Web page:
- 4 cups buttermilk
- 3 tbsp oil
- 1 tsp mustard seeds
- a pinch of hing
- 1 dried red chilli (use more if you like it hot!)
- 1/2 tsp turmeric powder
- 1/2 cup red onion, diced
- frozen drumsticks (not the chicken kind! But the veggie saragawa kind), about 9-10 pieces
- salt to taste
- chopped cilantro for garnish
- Put the drumsticks in a pot with enough water so that they are covered completely. Add some salt to the water and cook on medium-high until the tender. Usually about 10-15 minutes, depending on the quality of the drumsticks. Drain when cooked.
- Mix besan with buttermilk to make a paste that is the consistency of pancake batter. Use your hands to mix it as that is the best way to ensure that there are no lumps.
- Add turmeric powder to this paste
- Heat the oil in a saucepan
- Add mustard seeds and when they start popping, add hing
- Break the red chilli into two pieces, shake out as many seeds as you can and discard them, and then add the red chilli pieces to the oil, taking care that neither the mustard seeds nor the red chilli burns. If the oil gets too hot, simply turn off the flame and move the pan off the stove.
- Add chopped onions to the oil and sautée until they are pink in color. About 5 minutes, if you have done a good job chopping it fine!
- Turn the heat down and slowly add the besan-buttermilk paste to the pan. It tends to splatter at this point so be careful.
- Add the cooked drumsticks and salt to taste
- Cook on medium-low heat for 10-15 minutes, stirring every so often, until the mixture thickens into a yummilicious pithla. The consistency is very similar to that of thick slip that you would use to glue clay together. (Perhaps I am not helping much with that analogy but the common thread here is clay!)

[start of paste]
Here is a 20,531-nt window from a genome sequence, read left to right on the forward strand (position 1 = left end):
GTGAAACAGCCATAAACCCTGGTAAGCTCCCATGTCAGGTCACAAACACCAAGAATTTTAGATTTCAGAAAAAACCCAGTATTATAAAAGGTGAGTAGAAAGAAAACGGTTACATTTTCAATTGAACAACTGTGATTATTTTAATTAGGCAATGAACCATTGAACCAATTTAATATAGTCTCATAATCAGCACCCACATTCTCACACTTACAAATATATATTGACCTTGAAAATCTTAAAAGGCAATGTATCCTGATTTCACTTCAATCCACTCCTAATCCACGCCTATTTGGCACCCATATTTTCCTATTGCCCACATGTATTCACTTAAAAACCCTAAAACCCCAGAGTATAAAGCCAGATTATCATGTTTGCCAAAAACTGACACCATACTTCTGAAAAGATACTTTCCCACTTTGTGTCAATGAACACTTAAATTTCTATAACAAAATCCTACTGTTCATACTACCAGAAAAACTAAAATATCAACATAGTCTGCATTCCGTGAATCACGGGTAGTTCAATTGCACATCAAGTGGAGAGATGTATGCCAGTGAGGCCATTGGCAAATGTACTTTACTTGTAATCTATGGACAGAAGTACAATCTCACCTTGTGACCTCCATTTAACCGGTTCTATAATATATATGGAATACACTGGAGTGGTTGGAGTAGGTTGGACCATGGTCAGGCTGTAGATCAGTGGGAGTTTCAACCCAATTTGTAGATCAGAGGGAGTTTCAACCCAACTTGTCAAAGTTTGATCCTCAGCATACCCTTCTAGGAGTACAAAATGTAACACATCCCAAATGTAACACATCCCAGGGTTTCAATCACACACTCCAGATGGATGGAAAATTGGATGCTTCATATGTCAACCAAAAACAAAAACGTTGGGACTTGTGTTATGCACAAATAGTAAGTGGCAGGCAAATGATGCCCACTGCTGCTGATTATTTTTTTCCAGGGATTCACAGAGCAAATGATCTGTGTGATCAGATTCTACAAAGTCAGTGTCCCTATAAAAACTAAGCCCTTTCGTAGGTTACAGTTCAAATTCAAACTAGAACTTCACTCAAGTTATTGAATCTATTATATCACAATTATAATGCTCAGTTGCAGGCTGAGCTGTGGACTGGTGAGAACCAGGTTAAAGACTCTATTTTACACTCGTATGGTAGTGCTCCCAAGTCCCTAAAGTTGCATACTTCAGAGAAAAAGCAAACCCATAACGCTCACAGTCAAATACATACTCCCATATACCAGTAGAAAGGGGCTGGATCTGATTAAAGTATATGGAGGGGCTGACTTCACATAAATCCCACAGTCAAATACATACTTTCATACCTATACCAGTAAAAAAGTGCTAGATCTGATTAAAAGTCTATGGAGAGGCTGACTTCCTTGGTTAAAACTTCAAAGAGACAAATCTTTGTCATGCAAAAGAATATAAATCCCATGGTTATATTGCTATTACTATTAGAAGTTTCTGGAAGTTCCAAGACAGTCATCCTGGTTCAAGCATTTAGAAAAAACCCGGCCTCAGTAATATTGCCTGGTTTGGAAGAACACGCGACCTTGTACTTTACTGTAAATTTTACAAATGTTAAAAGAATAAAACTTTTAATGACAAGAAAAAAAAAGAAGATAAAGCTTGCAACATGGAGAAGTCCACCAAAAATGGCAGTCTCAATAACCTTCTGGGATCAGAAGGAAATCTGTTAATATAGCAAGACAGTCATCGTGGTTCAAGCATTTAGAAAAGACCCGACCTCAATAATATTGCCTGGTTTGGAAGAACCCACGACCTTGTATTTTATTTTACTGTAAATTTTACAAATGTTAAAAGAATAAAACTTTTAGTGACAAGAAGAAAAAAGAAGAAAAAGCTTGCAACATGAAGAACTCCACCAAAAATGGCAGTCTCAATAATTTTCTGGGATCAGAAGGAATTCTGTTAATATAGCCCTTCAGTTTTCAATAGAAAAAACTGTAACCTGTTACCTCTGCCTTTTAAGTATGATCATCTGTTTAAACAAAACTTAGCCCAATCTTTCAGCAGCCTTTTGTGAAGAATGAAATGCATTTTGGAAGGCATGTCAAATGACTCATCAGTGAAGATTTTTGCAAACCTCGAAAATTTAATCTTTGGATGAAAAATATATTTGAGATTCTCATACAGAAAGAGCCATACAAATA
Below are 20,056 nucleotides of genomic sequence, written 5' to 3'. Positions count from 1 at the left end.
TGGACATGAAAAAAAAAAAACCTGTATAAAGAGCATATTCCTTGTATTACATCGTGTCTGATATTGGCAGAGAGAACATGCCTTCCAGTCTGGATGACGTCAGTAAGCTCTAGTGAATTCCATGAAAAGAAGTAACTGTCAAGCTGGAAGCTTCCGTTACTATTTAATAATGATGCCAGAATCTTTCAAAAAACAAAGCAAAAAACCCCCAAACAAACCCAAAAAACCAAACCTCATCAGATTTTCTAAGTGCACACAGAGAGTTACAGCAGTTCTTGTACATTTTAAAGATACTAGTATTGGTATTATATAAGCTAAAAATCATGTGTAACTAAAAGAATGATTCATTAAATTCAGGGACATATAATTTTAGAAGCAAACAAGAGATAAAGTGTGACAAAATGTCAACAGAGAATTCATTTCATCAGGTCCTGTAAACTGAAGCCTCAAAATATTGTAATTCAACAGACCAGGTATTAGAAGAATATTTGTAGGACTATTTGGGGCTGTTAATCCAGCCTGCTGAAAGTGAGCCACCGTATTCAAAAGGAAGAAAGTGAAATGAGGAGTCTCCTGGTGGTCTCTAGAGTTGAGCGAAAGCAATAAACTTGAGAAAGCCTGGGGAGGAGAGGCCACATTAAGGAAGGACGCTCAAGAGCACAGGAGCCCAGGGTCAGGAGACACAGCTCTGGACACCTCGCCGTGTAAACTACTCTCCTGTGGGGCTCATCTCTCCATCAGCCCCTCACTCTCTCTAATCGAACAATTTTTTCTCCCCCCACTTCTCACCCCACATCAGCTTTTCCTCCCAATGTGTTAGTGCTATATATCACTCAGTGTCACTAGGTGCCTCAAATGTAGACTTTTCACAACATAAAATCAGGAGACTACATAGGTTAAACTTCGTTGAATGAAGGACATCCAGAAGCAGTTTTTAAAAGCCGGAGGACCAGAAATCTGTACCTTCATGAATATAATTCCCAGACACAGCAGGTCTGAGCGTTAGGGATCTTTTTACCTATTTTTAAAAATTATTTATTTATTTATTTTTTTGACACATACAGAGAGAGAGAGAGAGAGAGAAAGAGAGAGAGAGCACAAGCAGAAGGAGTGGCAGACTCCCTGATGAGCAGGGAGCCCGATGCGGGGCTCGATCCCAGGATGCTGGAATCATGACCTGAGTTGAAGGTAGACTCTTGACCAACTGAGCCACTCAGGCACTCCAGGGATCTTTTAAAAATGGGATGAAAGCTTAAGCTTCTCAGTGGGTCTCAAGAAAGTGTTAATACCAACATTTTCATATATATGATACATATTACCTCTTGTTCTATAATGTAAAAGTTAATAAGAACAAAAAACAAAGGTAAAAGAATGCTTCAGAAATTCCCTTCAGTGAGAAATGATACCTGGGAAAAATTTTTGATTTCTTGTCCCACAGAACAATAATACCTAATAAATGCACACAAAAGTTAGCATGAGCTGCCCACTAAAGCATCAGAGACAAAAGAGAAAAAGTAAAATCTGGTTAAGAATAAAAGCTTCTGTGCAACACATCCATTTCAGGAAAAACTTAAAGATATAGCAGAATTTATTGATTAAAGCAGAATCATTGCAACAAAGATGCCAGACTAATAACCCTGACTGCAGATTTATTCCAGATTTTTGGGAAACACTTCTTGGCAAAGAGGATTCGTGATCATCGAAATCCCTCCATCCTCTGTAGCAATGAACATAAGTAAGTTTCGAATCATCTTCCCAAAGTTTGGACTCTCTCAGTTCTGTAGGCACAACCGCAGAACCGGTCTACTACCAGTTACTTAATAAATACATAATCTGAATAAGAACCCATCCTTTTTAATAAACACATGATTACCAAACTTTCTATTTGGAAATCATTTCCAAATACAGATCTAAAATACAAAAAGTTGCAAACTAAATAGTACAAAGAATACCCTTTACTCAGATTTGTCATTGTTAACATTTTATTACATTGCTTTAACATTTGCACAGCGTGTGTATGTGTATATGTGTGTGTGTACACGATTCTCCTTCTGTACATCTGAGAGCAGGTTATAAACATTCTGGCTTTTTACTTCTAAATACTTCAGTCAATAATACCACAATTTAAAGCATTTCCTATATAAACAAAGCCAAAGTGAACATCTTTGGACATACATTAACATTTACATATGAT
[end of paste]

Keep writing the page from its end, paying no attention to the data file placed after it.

- Garnish with chopped cilantro and serve over hot steamed rice (bhath) and enjoy to your heart's content.
There are several variations of Pithla. Many of which are mentioned in the comment that led to this meal.
Nupur of One Hot Stove has her own take on pithla. And, there are more recipes on Mumbai-Masala's Maharashtrian food.
And then there is the drier version of pithla: zunka, which Ashwini made me drool over recently.
Pithla is just so quintessentially Maharashtrian and earthy that it brings to mind the smell that goes with cooking on a coal stove in the ground.
- If you don't have buttermilk on hand, whip some yogurt and add water to make a buttermilk substitute
- Save the water that the drumsticks cooked in. If your pithla thickens too much, you can add this water slowly to the pan, stirring it in as you add it
- An important point to note is that a little bit of besan goes a long way in this dish. I used 1/2 cup of besan and made enough to feed the three of us. We could have fed a couple more but since everyone was over-eating that night, there were no leftovers. So don't go overboard with the quantity of besan. You might be eating it for days!
Wish us luck with the nameplate. I'll post an update with a picture of what it looks like once we are done with it. And, Shhh! Don't tell Jessie!
Update: We finished and delivered the nameplate late Tuesday evening. separating all the individual elements seemed like a good idea at the time, it really was not because they warped as they dried. So we had to remake most of them and speed-dry them with a hair-dryer. It was easier for Medha to paint them though. Putting it back together and then touching it up was not easy! But we did a rather decent job, I think!
Here's another picture just before it was wrapped in bubble-wrap and delivered in heavy disguise.
Medha got her first delivery, too. The door almost came down in her effort to catch her Secret Santa in the act but she failed. She got some really delicious Puppy Chow that I can't stop reaching out for!
Medha made the bowl it's in!
Have a wonderful Holiday season! And if you have kids in the neighborhood, it's still not too late to start playing Secret Santa!